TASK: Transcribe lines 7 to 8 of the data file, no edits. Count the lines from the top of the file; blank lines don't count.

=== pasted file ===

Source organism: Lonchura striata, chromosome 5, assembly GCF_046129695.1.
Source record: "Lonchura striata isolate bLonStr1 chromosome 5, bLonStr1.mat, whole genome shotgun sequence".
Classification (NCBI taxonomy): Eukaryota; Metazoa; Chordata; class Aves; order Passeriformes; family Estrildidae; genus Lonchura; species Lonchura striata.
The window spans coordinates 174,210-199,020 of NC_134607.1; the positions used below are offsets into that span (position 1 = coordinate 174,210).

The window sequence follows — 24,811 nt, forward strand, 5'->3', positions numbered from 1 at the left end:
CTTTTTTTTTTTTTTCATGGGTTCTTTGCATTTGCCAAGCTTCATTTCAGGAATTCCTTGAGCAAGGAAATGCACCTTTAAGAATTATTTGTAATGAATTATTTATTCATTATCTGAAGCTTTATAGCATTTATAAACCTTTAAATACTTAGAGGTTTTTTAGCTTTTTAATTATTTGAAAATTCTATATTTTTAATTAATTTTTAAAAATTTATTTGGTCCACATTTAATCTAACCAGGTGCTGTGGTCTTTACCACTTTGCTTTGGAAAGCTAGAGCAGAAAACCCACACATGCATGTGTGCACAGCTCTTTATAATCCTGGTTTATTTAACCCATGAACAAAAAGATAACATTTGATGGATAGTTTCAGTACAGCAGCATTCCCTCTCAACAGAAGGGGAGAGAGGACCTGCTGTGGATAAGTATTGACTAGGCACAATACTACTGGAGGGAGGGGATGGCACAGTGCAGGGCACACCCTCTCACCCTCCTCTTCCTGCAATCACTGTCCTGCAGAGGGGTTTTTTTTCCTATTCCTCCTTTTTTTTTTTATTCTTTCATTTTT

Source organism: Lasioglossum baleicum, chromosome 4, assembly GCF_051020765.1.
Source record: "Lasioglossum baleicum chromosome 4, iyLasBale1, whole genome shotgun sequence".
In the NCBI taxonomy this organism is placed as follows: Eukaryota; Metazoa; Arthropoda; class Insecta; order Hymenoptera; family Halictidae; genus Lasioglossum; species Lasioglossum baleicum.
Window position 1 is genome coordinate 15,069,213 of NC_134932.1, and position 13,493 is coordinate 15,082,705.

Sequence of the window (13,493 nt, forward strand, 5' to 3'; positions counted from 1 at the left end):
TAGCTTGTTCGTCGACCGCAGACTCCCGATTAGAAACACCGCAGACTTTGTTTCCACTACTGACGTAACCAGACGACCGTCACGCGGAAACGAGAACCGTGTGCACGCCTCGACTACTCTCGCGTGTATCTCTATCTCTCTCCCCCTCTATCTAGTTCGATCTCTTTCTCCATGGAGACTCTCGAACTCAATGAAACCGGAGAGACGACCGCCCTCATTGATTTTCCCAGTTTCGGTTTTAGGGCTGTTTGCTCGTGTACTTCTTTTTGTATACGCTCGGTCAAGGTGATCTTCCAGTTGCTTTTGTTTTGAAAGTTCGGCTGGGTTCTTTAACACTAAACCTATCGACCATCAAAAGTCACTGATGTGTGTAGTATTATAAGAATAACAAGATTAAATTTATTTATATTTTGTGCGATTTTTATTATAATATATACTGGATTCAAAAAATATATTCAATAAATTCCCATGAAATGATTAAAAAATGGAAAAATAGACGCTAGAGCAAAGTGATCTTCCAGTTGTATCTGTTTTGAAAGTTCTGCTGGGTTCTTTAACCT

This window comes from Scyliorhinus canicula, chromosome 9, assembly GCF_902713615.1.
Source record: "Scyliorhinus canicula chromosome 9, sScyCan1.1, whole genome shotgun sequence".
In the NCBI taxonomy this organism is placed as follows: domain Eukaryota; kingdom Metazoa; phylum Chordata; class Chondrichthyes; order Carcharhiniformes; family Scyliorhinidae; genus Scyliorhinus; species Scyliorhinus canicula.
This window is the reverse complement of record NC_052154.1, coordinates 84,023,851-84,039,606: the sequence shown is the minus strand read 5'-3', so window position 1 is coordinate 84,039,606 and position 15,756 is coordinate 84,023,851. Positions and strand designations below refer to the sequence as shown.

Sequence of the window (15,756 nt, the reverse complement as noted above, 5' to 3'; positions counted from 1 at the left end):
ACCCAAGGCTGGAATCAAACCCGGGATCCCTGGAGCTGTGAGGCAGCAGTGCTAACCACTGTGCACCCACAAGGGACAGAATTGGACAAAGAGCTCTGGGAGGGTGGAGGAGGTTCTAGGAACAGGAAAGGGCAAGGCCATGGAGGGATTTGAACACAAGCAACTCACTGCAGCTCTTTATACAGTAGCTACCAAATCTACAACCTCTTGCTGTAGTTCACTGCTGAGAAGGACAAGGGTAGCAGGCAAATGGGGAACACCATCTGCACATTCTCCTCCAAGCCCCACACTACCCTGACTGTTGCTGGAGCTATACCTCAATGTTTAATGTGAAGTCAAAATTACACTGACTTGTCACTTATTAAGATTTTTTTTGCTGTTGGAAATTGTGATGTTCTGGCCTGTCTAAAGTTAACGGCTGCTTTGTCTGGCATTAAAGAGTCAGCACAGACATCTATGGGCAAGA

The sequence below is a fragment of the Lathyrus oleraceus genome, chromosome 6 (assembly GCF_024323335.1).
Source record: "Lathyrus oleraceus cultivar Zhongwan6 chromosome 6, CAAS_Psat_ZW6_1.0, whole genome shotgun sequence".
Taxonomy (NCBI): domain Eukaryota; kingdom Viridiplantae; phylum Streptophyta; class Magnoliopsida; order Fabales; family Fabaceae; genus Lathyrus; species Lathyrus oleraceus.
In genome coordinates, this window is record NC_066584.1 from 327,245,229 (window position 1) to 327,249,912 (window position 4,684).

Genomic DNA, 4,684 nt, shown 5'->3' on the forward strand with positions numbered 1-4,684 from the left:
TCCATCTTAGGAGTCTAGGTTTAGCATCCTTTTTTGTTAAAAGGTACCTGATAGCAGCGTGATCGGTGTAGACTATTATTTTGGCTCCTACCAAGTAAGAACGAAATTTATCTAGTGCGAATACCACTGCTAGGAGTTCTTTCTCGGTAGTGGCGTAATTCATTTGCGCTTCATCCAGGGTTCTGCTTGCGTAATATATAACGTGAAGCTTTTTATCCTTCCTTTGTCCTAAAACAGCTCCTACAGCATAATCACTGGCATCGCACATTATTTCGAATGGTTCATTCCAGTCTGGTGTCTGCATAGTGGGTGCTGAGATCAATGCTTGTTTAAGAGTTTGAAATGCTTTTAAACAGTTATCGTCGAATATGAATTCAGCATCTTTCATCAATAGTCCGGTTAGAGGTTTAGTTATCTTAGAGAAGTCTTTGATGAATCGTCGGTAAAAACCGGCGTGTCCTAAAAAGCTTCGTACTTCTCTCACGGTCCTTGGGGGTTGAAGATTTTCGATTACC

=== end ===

Source organism: Lasioglossum baleicum, chromosome 4, assembly GCF_051020765.1.
Source record: "Lasioglossum baleicum chromosome 4, iyLasBale1, whole genome shotgun sequence".